Houston Activist Accuses TV Station In Plot To Kill Him
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HOUSTON (CBS Houston) – A prominent Houston community activist has accused a local CBS affiliate of being a part of a plot to kill him.
Fighting off allegations in a recent KHOU investigation that his activist work for needy individuals took advantage of people, Quanell X shot back at the Houston CBS affiliate, saying that the broadcasts have been a part of a plot against his life.
KHOU reports that Quanell X is defending himself after more than a half-dozen former clients have come forward to accuse the activist of seeking money upfront, sometimes in the thousands of dollars, and doing little to resolve their issues once he had been paid. Because of this, the activist believes the broadcasts are a part of a larger scheme that could put him in danger.
“This is bigger than what the people see,” the activist told KBXX on Monday morning. “This is bigger than people who are just unhappy with Quanell X. The plan is to inspire somebody who looks like me to make an attempt on my life.”
In his talk with KBXX, the activist said the KHOU investigation came in response to him giving exclusive stories to local TV competitors, specifically citing the surveillance tape he had acquired of Houston police allegedly beating a 15-year-old boy.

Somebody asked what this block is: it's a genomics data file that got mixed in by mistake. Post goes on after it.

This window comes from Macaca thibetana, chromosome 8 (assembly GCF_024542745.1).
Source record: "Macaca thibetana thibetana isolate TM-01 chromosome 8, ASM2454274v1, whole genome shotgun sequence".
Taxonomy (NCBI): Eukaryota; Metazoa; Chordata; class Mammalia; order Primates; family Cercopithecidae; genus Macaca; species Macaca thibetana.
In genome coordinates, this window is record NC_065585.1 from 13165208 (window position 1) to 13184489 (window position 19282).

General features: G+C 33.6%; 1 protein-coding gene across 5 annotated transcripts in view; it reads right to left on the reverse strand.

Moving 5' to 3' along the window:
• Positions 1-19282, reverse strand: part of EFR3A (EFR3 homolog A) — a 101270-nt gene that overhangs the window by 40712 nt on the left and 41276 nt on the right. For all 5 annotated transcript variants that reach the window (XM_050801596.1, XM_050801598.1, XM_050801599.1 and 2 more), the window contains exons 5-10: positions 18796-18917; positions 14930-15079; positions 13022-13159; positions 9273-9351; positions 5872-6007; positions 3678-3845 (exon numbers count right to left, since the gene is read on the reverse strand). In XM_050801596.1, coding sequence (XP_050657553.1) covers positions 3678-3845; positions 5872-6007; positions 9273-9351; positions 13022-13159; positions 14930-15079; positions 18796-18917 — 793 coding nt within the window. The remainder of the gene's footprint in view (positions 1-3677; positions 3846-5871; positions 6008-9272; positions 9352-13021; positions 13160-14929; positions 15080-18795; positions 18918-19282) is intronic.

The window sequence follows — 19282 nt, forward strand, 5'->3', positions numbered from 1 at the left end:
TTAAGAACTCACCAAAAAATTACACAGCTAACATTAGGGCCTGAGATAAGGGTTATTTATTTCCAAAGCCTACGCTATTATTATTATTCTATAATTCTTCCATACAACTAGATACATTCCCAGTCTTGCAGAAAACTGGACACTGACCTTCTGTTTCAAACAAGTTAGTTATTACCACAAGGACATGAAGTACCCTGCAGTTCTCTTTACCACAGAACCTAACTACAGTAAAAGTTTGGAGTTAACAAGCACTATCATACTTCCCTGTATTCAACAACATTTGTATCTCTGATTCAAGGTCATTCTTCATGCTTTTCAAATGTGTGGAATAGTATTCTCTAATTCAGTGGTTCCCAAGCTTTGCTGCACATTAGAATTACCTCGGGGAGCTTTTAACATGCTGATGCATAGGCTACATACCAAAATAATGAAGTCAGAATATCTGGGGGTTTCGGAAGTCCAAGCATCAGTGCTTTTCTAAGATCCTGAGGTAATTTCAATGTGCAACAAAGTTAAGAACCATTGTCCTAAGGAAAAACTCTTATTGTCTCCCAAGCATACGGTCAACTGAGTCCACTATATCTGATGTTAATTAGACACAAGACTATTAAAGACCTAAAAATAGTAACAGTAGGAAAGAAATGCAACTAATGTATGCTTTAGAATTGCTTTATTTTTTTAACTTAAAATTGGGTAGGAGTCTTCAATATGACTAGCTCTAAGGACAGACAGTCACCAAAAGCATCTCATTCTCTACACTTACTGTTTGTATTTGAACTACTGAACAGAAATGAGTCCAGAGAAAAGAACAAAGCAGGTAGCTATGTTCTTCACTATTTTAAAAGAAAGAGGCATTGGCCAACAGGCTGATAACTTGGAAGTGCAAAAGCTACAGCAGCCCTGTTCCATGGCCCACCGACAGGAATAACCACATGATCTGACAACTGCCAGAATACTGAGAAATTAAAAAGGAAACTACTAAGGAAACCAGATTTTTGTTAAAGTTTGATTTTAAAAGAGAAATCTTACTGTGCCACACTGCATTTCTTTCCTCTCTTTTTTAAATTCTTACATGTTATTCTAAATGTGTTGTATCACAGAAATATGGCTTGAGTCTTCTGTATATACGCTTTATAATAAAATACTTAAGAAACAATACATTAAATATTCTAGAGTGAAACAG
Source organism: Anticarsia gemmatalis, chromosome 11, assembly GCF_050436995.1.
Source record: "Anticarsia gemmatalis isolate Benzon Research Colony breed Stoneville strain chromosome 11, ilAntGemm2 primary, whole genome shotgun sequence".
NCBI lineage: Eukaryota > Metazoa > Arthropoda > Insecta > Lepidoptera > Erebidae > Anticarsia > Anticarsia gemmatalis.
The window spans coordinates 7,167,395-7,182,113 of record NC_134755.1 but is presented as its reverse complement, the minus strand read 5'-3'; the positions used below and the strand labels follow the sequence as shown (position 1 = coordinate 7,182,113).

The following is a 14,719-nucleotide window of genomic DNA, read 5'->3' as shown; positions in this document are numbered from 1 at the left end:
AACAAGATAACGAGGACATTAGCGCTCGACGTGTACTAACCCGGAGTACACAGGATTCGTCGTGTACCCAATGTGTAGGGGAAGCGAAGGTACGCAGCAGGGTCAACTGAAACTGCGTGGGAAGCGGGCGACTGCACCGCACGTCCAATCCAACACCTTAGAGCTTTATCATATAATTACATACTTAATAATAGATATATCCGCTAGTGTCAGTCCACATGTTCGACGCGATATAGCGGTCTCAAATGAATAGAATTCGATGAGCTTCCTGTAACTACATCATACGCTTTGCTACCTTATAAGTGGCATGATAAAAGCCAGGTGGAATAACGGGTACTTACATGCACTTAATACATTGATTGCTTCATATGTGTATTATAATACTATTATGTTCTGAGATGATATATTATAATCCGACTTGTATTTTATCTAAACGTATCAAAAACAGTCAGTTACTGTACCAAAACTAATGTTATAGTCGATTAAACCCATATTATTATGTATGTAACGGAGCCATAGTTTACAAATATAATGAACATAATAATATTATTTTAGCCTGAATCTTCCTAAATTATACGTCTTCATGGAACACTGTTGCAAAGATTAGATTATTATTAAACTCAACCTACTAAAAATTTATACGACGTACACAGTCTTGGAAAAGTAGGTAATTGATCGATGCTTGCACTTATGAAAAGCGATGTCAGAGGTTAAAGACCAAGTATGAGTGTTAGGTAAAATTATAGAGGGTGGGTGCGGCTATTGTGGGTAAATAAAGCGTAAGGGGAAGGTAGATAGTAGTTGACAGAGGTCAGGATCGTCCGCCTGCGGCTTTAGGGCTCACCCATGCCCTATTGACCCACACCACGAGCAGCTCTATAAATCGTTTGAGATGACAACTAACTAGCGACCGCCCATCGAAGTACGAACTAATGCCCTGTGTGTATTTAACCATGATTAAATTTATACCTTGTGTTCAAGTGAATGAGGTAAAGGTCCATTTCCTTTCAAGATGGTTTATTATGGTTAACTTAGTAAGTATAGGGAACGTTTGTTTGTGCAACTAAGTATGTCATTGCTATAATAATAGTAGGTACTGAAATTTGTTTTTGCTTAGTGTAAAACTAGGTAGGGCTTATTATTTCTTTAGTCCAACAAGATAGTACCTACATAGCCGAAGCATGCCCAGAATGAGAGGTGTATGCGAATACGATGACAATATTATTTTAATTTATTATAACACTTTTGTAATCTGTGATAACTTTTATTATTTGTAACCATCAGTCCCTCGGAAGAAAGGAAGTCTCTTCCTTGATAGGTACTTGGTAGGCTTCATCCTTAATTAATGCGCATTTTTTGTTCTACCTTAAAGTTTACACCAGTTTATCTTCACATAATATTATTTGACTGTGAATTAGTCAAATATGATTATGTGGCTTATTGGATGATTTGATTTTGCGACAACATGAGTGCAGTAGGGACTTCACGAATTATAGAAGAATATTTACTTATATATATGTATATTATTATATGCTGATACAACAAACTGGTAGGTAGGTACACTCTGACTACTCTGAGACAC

“Channel 11 felt I burnt them when I didn’t give them that tape,” he said. KHOU has adamantly denied the allegations, calling the activist “flat wrong.”
Quanell X would tell the radio show that there have been three assassination attempts against him during the last decade. He said that none of the assassination attempts have been attempted by another African-American.
“But now this is to inspire my own people to turn against me,” he said. “We didn’t do it, one of his own did.”
During the course of the interview, he called himself “the last, fearless uncompromising, young black voice that’s on the scene today.”
According to the KHOU investigation, several former clients of the activist have said to have paid Quanell X between $600 and $9,000 for his services, which were then not completed to the full extent after he was paid upfront.
“I don’t call him an activist,” Lecia Brooks, head of the Civil Rights Memorial at the Southern Poverty Law Center, told KHOU. “I call him an entrepreneur.” She added: “You’re a community leader during the press conference and you’re an entrepreneur when someone comes to you for help. It’s very unfortunate.”
Messages left by CBS Houston for Quanell X were not immediately returned.